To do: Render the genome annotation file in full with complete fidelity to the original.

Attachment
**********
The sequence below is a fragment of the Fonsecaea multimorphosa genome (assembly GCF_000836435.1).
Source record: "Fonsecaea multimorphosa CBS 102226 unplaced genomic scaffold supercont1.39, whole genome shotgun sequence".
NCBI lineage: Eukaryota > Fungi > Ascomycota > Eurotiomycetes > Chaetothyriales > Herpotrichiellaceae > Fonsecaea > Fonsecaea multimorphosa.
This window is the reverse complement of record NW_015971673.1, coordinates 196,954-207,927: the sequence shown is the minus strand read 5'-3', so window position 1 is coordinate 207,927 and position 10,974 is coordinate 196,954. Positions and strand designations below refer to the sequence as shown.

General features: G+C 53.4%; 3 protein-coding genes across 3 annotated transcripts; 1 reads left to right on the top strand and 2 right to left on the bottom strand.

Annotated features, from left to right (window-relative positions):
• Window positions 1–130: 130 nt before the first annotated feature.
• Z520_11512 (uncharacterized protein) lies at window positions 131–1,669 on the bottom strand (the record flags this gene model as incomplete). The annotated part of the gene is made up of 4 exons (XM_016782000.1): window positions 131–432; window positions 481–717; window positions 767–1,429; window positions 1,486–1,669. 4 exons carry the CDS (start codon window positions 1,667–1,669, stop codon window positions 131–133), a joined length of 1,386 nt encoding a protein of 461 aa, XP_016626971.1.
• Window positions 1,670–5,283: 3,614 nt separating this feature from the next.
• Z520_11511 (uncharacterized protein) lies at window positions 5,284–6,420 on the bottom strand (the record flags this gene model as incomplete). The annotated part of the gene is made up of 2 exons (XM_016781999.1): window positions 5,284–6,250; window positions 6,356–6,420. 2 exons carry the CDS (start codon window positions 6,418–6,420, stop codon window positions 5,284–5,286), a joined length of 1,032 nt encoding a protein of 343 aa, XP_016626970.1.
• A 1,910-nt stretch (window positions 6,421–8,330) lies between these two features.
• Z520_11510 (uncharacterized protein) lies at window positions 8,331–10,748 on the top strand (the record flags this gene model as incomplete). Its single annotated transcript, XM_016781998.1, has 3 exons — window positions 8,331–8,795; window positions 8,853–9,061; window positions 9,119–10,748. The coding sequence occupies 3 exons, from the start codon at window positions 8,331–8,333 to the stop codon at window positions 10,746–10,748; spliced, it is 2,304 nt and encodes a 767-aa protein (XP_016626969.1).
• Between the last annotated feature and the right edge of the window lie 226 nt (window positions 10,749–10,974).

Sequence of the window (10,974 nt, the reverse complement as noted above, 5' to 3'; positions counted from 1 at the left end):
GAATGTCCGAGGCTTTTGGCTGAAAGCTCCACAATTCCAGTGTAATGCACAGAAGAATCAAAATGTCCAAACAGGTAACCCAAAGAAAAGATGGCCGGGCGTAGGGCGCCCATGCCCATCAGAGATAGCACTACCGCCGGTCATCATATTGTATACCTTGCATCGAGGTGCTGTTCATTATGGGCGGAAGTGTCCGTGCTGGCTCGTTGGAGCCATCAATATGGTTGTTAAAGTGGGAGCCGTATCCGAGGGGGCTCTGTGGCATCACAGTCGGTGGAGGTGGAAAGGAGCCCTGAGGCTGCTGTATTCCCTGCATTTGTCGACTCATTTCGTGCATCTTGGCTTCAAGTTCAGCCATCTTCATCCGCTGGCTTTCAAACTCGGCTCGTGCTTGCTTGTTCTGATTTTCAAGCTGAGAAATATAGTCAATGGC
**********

The sequence below is a fragment of the Fonsecaea multimorphosa genome (assembly GCF_000836435.1).
Source record: "Fonsecaea multimorphosa CBS 102226 unplaced genomic scaffold supercont1.39, whole genome shotgun sequence".
NCBI lineage: Eukaryota > Fungi > Ascomycota > Eurotiomycetes > Chaetothyriales > Herpotrichiellaceae > Fonsecaea > Fonsecaea multimorphosa.
This window is the reverse complement of record NW_015971673.1, coordinates 196,954-207,927: the sequence shown is the minus strand read 5'-3', so window position 1 is coordinate 207,927 and position 10,974 is coordinate 196,954. Positions and strand designations below refer to the sequence as shown.

General features: G+C 53.4%; 3 protein-coding genes across 3 annotated transcripts; 1 reads left to right on the top strand and 2 right to left on the bottom strand.

Annotated features, from left to right (window-relative positions):
• Window positions 1–130: 130 nt before the first annotated feature.
• Z520_11512 (uncharacterized protein) lies at window positions 131–1,669 on the bottom strand (the record flags this gene model as incomplete). The annotated part of the gene is made up of 4 exons (XM_016782000.1): window positions 131–432; window positions 481–717; window positions 767–1,429; window positions 1,486–1,669. 4 exons carry the CDS (start codon window positions 1,667–1,669, stop codon window positions 131–133), a joined length of 1,386 nt encoding a protein of 461 aa, XP_016626971.1.
• Window positions 1,670–5,283: 3,614 nt separating this feature from the next.
• Z520_11511 (uncharacterized protein) lies at window positions 5,284–6,420 on the bottom strand (the record flags this gene model as incomplete). The annotated part of the gene is made up of 2 exons (XM_016781999.1): window positions 5,284–6,250; window positions 6,356–6,420. 2 exons carry the CDS (start codon window positions 6,418–6,420, stop codon window positions 5,284–5,286), a joined length of 1,032 nt encoding a protein of 343 aa, XP_016626970.1.
• A 1,910-nt stretch (window positions 6,421–8,330) lies between these two features.
• Z520_11510 (uncharacterized protein) lies at window positions 8,331–10,748 on the top strand (the record flags this gene model as incomplete). Its single annotated transcript, XM_016781998.1, has 3 exons — window positions 8,331–8,795; window positions 8,853–9,061; window positions 9,119–10,748. The coding sequence occupies 3 exons, from the start codon at window positions 8,331–8,333 to the stop codon at window positions 10,746–10,748; spliced, it is 2,304 nt and encodes a 767-aa protein (XP_016626969.1).
• Between the last annotated feature and the right edge of the window lie 226 nt (window positions 10,749–10,974).

Sequence of the window (10,974 nt, the reverse complement as noted above, 5' to 3'; positions counted from 1 at the left end):
GAATGTCCGAGGCTTTTGGCTGAAAGCTCCACAATTCCAGTGTAATGCACAGAAGAATCAAAATGTCCAAACAGGTAACCCAAAGAAAAGATGGCCGGGCGTAGGGCGCCCATGCCCATCAGAGATAGCACTACCGCCGGTCATCATATTGTATACCTTGCATCGAGGTGCTGTTCATTATGGGCGGAAGTGTCCGTGCTGGCTCGTTGGAGCCATCAATATGGTTGTTAAAGTGGGAGCCGTATCCGAGGGGGCTCTGTGGCATCACAGTCGGTGGAGGTGGAAAGGAGCCCTGAGGCTGCTGTATTCCCTGCATTTGTCGACTCATTTCGTGCATCTTGGCTTCAAGTTCAGCCATCTTCATCCGCTGGCTTTCAAACTCGGCTCGTGCTTGCTTGTTCTGATTTTCAAGCTGAGAAATATAGTCAATGGC